I’ve written before about my frustration with the ambivalent atmosphere which settles upon the place like a fog. Once in a while I run across a peer who is interested in doing something, yet the fog thickens and we can never seem to find enough help to disperse the fog. And then we get lost in our departmental minutiae and then undead pirates materialize from the mist and eat a few of our peers and our work load increases and forget about developing a drone, either airborne, terrestrial, or aquatic.
Yet, the ambivalence seems to create drones out of us, the educators…
But, so many cool activities and research are going in our era. So many significant advances in STEM, from robotics, Makerspaces, computing languages and scripting, to the Large Hadron Collider and many different deep-space looking telescopes. The Center for Marine Robotics at Woods Hole is one such place doing fantastic research. Another place, the National Oceans and Applications Research Center (NOARC) was recently created at Stennis Space Center in Mississippi. Stennis Space Center is also home to NAVOCEANO, the Naval Oceanographic Office. One task NAVOCEANO has, besides mapping the oceans for the U.S. Navy, is to maintain the network of ocean buoys. One of the newest, coolest analysis devices available to NOARC is C-Worker. The C-Worker is an autonomous water craft used primarily in the marine oil and gas industry for research and environmental assessment. However, the craft is being modified to enhance data collection and reporting capabilities.
The Earth is called the Blue Marble by many people due to the abundance of surface water. The vast majority of surface water is not potable water; only about 0.7% of our planet’s water is potable, and the bulk of that ends up supporting agriculture or industry. (The Worlds Water; USGS) Reservoirs are critical elements of our U.S. water supply. The Great Lakes are important source of freshwater, fishing, and transportation. In addition to using aquatic drones in the analysis of oceans and seas, we also need to be developing sensor platforms for our freshwater sources. Coupled with satellite and airborne imagery systems, aquatic drones could advance environmental research of freshwater ecosystems into uncharted territory.
The United States, in general, is lagging European companies. The legal system in the United States is part of the problem, rather fear of the legal system. While I personally appreciate some forms of regulation, other forms of regulation come in the form of solutions awaiting a problem, or applying regulations created in the 1960s to new 21st century issues. Most of the more sophisticated drones available today are those designed, engineered, and built in Europe. Companies in Belgium, France, and Germany already have high quality mapping and photogrammetric survey drones available. One of our university program directors directed me to a company in France, Spyboat Technologies.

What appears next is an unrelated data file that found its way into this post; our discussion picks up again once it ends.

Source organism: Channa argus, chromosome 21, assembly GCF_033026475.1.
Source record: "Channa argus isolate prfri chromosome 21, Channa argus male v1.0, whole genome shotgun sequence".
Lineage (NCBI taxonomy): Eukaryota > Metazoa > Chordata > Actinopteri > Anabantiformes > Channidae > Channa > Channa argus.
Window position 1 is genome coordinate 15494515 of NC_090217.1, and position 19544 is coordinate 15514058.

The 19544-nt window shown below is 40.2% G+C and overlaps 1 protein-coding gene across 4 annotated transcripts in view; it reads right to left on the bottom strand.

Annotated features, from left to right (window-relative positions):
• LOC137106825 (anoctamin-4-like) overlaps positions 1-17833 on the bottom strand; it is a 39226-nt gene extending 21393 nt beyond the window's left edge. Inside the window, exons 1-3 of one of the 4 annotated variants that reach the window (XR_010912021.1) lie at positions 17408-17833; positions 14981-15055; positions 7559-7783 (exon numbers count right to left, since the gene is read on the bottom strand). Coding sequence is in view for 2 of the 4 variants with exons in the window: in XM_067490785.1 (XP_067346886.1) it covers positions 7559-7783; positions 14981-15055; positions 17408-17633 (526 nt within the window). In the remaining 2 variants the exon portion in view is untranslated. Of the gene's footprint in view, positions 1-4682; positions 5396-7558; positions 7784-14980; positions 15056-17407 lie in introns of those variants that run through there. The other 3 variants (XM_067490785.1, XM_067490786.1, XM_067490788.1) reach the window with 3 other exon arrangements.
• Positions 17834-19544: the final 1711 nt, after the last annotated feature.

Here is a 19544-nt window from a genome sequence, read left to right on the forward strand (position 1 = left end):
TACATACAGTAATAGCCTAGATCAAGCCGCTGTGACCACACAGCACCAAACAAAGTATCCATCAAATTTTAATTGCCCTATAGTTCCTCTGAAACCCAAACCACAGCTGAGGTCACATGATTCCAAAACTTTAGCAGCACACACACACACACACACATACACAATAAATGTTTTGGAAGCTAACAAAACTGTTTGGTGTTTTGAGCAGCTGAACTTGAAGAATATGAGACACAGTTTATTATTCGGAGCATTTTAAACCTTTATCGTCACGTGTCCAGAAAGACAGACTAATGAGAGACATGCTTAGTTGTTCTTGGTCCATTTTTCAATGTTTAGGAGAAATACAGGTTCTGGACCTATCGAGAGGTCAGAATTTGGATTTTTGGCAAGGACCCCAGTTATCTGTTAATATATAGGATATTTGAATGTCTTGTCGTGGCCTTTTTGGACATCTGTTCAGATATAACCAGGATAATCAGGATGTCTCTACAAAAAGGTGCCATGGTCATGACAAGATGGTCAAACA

Spyboat Technologies (website) has a public relations nightmare for a name. Setting aside that fact for a moment they have a good idea. Autonomous, GPS-enabled and sensor equipped airboats designed for measuring and monitoring the environment. Spyboat has a video on Vimeo showcasing their airboats. While I commend them for their idea, their boats are too small. They appear to be too easy to capsize, not stable, and not powerful enough for work on either our local reservoir or any of the Great Lakes. I’m not sure they would work well for the Ohio, Missouri, or Mississippi Rivers.
SPYBOAT SWAN in action with a single beam sonar 200 kHz with a built-in GPS system from SPYBOAT Technologies on Vimeo.
Aquatic drones haven’t appeared on the radar of the generic consumer, yet. May not ever, actually. I can see where boats may eventually come equipped with self-driving capabilities. When coupled to sensor systems to detect other vessels and GPS for navigation, self-driving boats may not be far into the future, either. Aquatic drones I can see only being suitable for natural resource management, monitoring, and research.